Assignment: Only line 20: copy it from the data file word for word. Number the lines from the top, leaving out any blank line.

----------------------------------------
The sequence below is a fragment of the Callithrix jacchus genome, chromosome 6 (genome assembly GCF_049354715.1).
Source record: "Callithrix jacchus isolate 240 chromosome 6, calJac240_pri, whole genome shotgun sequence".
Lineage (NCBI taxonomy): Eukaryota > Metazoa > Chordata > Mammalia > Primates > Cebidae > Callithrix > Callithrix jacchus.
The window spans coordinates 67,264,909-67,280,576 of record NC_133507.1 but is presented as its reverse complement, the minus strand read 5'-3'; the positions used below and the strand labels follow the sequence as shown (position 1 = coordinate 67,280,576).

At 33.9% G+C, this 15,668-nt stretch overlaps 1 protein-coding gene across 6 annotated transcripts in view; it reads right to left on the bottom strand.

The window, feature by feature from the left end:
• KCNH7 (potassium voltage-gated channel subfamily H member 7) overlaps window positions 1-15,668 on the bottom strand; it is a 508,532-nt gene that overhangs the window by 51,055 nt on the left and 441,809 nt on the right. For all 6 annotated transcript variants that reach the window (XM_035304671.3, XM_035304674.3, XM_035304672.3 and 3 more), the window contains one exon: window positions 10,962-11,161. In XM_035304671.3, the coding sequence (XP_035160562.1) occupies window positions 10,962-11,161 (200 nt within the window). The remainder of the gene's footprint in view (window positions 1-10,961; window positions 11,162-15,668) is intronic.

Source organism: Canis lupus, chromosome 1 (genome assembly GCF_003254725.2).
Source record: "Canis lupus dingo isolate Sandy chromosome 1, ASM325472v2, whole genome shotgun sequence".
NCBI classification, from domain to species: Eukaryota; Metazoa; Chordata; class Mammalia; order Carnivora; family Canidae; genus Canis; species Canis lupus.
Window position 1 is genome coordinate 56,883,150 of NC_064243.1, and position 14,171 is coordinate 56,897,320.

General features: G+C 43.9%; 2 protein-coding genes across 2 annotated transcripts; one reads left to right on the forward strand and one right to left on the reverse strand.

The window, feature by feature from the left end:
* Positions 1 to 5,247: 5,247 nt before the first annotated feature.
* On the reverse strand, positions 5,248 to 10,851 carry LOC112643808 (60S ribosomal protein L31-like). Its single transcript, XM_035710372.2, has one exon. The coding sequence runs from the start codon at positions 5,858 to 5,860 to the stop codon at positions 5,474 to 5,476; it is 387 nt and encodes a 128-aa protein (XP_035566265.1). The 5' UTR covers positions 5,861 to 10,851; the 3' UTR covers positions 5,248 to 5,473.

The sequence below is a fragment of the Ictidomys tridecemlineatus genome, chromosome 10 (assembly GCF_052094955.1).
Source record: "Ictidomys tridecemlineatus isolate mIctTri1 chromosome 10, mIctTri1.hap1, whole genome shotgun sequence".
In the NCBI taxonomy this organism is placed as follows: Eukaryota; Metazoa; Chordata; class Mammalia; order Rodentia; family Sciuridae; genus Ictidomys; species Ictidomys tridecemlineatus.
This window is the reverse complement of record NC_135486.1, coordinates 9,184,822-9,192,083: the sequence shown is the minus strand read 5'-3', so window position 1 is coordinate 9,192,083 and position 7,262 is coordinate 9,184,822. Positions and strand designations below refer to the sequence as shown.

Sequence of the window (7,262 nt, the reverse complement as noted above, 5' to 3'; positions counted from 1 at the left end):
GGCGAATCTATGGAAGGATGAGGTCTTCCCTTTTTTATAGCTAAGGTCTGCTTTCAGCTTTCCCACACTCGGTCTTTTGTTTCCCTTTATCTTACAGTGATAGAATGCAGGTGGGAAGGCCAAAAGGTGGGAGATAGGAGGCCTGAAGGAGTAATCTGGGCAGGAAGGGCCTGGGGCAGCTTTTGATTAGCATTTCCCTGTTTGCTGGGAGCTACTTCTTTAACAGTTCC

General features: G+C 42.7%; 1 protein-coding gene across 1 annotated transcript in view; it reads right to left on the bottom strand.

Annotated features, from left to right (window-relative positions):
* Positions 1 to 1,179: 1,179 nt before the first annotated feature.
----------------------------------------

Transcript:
Sequence of the window (7,262 nt, the reverse complement as noted above, 5' to 3'; positions counted from 1 at the left end):